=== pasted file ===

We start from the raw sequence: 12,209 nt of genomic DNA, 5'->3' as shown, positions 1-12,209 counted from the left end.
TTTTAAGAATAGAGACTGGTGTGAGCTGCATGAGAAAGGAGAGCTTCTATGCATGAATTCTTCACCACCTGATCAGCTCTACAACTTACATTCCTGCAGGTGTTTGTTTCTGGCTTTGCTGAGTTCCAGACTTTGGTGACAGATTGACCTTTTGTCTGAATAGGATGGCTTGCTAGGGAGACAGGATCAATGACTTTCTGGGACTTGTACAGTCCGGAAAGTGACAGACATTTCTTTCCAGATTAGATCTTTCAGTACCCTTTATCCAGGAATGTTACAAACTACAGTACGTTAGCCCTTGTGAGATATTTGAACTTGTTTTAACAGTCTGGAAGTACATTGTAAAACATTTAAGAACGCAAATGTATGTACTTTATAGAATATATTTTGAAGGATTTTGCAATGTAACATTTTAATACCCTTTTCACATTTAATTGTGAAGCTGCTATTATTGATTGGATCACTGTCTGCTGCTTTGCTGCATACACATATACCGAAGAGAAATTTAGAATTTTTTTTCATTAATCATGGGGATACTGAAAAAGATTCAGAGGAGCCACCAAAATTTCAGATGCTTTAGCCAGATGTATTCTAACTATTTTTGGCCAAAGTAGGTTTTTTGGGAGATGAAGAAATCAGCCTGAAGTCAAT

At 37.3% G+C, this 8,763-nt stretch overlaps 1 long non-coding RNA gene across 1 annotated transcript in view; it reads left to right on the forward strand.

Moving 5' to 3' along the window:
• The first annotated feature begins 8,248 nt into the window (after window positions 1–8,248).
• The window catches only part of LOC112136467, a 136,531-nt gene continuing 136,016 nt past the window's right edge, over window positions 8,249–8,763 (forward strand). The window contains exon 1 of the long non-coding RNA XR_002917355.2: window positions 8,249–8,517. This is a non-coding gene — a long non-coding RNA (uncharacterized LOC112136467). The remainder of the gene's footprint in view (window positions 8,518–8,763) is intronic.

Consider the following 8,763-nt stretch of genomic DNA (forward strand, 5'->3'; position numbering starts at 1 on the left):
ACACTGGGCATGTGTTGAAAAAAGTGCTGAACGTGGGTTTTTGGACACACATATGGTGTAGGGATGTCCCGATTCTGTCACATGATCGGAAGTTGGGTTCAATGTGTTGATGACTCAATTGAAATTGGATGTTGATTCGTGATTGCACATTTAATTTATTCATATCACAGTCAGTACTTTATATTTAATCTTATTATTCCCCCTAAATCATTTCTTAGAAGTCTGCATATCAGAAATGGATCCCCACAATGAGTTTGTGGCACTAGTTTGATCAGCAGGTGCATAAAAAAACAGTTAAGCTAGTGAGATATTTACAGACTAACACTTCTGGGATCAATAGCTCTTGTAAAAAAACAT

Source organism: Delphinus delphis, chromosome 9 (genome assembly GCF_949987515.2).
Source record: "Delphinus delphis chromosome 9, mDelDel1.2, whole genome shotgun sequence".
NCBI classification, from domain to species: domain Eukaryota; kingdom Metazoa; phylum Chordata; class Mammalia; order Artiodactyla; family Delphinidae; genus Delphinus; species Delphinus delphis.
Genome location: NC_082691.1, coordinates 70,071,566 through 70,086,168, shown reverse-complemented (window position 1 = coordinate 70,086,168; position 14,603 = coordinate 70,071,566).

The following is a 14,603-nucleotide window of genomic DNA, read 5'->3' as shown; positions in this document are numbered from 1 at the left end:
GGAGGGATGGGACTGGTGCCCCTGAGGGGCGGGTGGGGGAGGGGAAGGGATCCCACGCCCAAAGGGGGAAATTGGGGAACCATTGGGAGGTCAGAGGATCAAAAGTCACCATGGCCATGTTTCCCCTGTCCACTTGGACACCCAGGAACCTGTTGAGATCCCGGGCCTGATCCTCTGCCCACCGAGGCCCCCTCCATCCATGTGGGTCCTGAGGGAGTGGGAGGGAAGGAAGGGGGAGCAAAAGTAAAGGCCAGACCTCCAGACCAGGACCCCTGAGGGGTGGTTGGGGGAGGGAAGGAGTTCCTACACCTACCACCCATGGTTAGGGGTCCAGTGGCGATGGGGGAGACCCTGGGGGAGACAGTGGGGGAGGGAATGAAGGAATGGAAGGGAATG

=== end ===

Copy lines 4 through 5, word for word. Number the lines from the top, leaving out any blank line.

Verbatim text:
Moving 5' to 3' along the window:
• The first annotated feature begins 8,248 nt into the window (after window positions 1–8,248).